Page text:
The issue of the Hrodna official newspaper ‘Hrodzenskaya prauda’ with information on the compositions of the local divisional election commissions appeared in the stands only on 18 March. Besides, observers noticed that the number of the edition came out with a supplement, which indicated ‘March 17’.
What was so carefully concealed from the public by the authorities? The published lists of divisional election commissions members confirmed the trends of the previous election campaigns.
Firstly, as already reported by the Human Rights Defenders for Free Elections, there are practically no representatives of the democratic community on the election commissions.
Secondly, the personal staff of the Commission did not change much since the last elections to the House of Representatives in 2008. The trend is well illustrated by monitoring results from Polatsk district. Divisional commission number 1 in Polatsk: out of 15 members, 11 used to be on the committee during the parliamentary elections. Polling station number 2 - 8 out of 15, the same figures in station number 3. Polling station number 4 – out of 15 members 12 used to work in the commission in the previous elections. The remaining 30 Polatsk polling stations show approximately the same situation - the composition of the commissions did not change much.
Thirdly, the formation of divisional election commissions was carried out on the enterprise principle. Typically, the core of the committee consists of employees of one company, nominated by various ways – by parties, public organizations and unions, as well as by collecting of signatures. For example, the commission of polling station number 1 of Chyhunachny district of Vitsebsk has 19 people, of which 12 are nominated by various departments (shops and offices) of the republican unitary enterprise ‘Vitsebsk Machine-Tool Plant Vistan’, 1 - from the trade union organization of the plant. Other commission members were nominated by either state-owned or pro-government public associations: ‘Belaya Rus’, the Belarusian Republican Youth Union (BRSM), the Red Cross, the unions of veterans and women. The only party member in this committee is an activist of the Communist Party of Belarus. This classic principle was applied by the administrations of all the three districts of Vitsebsk. The city also has 15 divisional election commissions at closed polling stations - in hospitals (12) and military units (3). The committees are entirely composed of employees of these agencies and organizations.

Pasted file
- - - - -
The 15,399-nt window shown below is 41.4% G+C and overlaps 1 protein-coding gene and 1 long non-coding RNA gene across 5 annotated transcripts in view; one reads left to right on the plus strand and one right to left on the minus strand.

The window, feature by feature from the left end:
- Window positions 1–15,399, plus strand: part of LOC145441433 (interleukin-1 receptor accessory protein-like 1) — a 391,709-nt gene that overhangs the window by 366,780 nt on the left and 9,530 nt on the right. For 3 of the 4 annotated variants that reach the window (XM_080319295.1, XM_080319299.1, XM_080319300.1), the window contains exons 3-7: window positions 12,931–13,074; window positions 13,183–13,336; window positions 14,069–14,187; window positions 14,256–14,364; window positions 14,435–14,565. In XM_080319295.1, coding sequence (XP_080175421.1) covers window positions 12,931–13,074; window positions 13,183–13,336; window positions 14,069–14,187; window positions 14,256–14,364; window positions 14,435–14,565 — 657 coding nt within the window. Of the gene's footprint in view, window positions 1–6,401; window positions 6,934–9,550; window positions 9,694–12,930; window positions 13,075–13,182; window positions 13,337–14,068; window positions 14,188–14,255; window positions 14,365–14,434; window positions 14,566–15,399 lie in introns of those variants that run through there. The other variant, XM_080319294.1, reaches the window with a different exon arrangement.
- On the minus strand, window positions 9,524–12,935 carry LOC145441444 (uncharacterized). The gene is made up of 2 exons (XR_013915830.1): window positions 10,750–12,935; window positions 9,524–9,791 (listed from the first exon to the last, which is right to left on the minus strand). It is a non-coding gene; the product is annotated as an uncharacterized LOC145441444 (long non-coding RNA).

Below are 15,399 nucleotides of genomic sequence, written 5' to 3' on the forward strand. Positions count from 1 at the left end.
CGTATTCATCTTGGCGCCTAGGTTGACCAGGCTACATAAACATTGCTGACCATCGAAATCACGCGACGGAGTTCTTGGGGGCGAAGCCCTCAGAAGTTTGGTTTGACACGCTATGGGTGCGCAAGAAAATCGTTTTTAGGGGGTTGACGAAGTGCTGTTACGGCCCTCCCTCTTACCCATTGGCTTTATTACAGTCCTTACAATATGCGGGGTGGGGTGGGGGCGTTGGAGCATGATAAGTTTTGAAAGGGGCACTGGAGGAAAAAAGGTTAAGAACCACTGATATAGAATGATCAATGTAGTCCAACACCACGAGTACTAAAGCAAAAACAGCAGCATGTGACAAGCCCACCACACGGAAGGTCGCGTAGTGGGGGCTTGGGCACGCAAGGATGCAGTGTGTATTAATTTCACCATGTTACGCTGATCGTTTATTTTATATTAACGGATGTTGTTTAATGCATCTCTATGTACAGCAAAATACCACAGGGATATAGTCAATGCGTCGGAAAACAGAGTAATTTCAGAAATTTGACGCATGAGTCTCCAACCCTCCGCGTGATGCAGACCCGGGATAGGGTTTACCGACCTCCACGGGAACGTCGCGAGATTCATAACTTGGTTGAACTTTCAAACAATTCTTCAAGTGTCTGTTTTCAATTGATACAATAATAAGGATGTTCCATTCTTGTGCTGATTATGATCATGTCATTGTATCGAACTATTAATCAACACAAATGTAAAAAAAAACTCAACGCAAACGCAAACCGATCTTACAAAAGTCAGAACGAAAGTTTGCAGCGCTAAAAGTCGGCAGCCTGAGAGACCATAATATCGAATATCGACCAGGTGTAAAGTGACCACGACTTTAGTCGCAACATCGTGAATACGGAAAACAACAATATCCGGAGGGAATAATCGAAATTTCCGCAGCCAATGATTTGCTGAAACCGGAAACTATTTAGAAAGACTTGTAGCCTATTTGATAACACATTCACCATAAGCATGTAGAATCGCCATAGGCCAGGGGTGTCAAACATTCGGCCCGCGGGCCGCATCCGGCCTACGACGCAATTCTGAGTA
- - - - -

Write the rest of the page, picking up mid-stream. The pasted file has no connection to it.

Or, for example, in Babruisk, according to information provided by Leninski district authorities, it is obvious that almost every committee was formed from representatives of labor collectives. There is a committee, where for example, all the members are employees of either a maternity home, or a high school, or of a hospital emergency room. Sometimes such ‘working committees’ was diluted with members of public associations such as ‘Belaya Rus’ or BRSM. There were more ‘modest’ instances: the commission is in the school, whose staff is by half composed with its employees and the other half are mysterious people without a profession, nominated ‘by application’. There are also lists, with a secondary school indicated as the center of the commission - it is no secret that such commissions are formed of school staff, accompanied with information that half of the members had been nominated ‘by application’, the other half - from the pro-governmental NGOs or parties.
The uniformity of nominees from public associations may also look strange to people who are not familiar with the peculiarities of the Belarusian electoral system - in almost every committee there is a candidate of the Belarusian Republican Youth Union, the NGO ‘Belaya Rus’, the veterans’ union and the Red Cross. Observers note that, for example, representatives of the Red Cross can be found in more than half of all the commissions of the town of Orsha. Where did the organization, whose goals and objectives have nothing to do with the electoral process, find so many people who want to join electoral commissions? Moreover, the main activities of this very Red Cross have not been heard of for several years. And can those public figures from the ‘Red Cross’ and other humane societies be trained in the field of elections? All these questions are hanging in the air. It is especially absurd that many nominees from the opposition parties were refused to work on the commissions, sue to alleged ‘lack of professionalism’ of their members.
Last week, during the formation of divisional election commissions, an unprecedented case was recorded in the district center of Svislach, Hrodna region. The BSDH Party nominated 4 of its members for the divisional commissions - Mikalai Luksha, Mikhail Kazak, Aliaksandr Palubinski and Dzmitry Buzuk (three more local political activists were nominated by collecting of signatures and by applications). The meeting of the administration of Svislach executive committee on 9 March was attended by a representative of the BSDH Viktar Dzesiatsik. According to him, during the meeting the names of elected commission members were not voiced, but it was officially stated that all the nominees had been elected, except for two individuals who previously had been convicted. In the days that followed the nominees were phoned by the executive committee officials and reported that they had been included in the election commissions. However, the lists of the election commissions members, which was published in the ‘Svislatskaya hazeta’ on 13 March, named none of the 7 BSDH nominees as elected members of the commissions. Independent observers admit the version that this nonsense could happen as a result of the fact that the decision by Svislach administration had been influenced by the regional authorities, or any other state services. As a result, there was ‘an elegant cleansing’ of the local pro-democratic community.